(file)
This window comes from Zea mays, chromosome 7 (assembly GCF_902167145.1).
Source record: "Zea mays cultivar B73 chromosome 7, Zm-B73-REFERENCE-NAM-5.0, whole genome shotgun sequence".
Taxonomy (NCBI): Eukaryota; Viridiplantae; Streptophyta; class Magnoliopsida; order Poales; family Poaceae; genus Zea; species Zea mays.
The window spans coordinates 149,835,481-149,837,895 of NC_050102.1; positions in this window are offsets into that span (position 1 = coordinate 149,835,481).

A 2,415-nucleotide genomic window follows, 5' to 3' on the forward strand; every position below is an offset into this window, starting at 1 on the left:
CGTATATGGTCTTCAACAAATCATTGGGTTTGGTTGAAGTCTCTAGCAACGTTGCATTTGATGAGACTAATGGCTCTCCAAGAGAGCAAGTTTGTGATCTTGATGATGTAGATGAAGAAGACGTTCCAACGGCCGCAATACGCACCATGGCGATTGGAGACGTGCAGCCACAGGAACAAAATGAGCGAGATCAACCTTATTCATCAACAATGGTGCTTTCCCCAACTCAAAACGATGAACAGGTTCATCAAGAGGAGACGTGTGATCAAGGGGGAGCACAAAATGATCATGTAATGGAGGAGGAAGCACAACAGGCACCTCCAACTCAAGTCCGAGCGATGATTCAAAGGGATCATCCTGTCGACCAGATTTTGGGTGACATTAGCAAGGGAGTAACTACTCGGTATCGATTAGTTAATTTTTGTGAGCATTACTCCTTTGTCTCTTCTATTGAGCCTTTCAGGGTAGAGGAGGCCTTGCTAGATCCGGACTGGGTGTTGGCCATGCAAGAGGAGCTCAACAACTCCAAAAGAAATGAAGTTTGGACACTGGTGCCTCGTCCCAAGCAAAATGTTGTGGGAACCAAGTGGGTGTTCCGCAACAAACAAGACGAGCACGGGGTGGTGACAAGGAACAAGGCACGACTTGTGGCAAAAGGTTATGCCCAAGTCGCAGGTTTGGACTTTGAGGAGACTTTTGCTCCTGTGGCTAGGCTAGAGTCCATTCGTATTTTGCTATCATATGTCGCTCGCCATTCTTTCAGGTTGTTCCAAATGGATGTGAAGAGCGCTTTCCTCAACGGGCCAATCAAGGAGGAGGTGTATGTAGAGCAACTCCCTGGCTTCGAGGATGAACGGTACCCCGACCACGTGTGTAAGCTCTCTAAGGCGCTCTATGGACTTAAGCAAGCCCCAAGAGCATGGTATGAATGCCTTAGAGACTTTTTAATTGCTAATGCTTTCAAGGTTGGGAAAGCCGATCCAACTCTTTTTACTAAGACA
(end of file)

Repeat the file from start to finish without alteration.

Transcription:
This window comes from Zea mays, chromosome 7 (assembly GCF_902167145.1).
Source record: "Zea mays cultivar B73 chromosome 7, Zm-B73-REFERENCE-NAM-5.0, whole genome shotgun sequence".
Taxonomy (NCBI): Eukaryota; Viridiplantae; Streptophyta; class Magnoliopsida; order Poales; family Poaceae; genus Zea; species Zea mays.
The window spans coordinates 149,835,481-149,837,895 of NC_050102.1; positions in this window are offsets into that span (position 1 = coordinate 149,835,481).

A 2,415-nucleotide genomic window follows, 5' to 3' on the forward strand; every position below is an offset into this window, starting at 1 on the left:
CGTATATGGTCTTCAACAAATCATTGGGTTTGGTTGAAGTCTCTAGCAACGTTGCATTTGATGAGACTAATGGCTCTCCAAGAGAGCAAGTTTGTGATCTTGATGATGTAGATGAAGAAGACGTTCCAACGGCCGCAATACGCACCATGGCGATTGGAGACGTGCAGCCACAGGAACAAAATGAGCGAGATCAACCTTATTCATCAACAATGGTGCTTTCCCCAACTCAAAACGATGAACAGGTTCATCAAGAGGAGACGTGTGATCAAGGGGGAGCACAAAATGATCATGTAATGGAGGAGGAAGCACAACAGGCACCTCCAACTCAAGTCCGAGCGATGATTCAAAGGGATCATCCTGTCGACCAGATTTTGGGTGACATTAGCAAGGGAGTAACTACTCGGTATCGATTAGTTAATTTTTGTGAGCATTACTCCTTTGTCTCTTCTATTGAGCCTTTCAGGGTAGAGGAGGCCTTGCTAGATCCGGACTGGGTGTTGGCCATGCAAGAGGAGCTCAACAACTCCAAAAGAAATGAAGTTTGGACACTGGTGCCTCGTCCCAAGCAAAATGTTGTGGGAACCAAGTGGGTGTTCCGCAACAAACAAGACGAGCACGGGGTGGTGACAAGGAACAAGGCACGACTTGTGGCAAAAGGTTATGCCCAAGTCGCAGGTTTGGACTTTGAGGAGACTTTTGCTCCTGTGGCTAGGCTAGAGTCCATTCGTATTTTGCTATCATATGTCGCTCGCCATTCTTTCAGGTTGTTCCAAATGGATGTGAAGAGCGCTTTCCTCAACGGGCCAATCAAGGAGGAGGTGTATGTAGAGCAACTCCCTGGCTTCGAGGATGAACGGTACCCCGACCACGTGTGTAAGCTCTCTAAGGCGCTCTATGGACTTAAGCAAGCCCCAAGAGCATGGTATGAATGCCTTAGAGACTTTTTAATTGCTAATGCTTTCAAGGTTGGGAAAGCCGATCCAACTCTTTTTACTAAGACA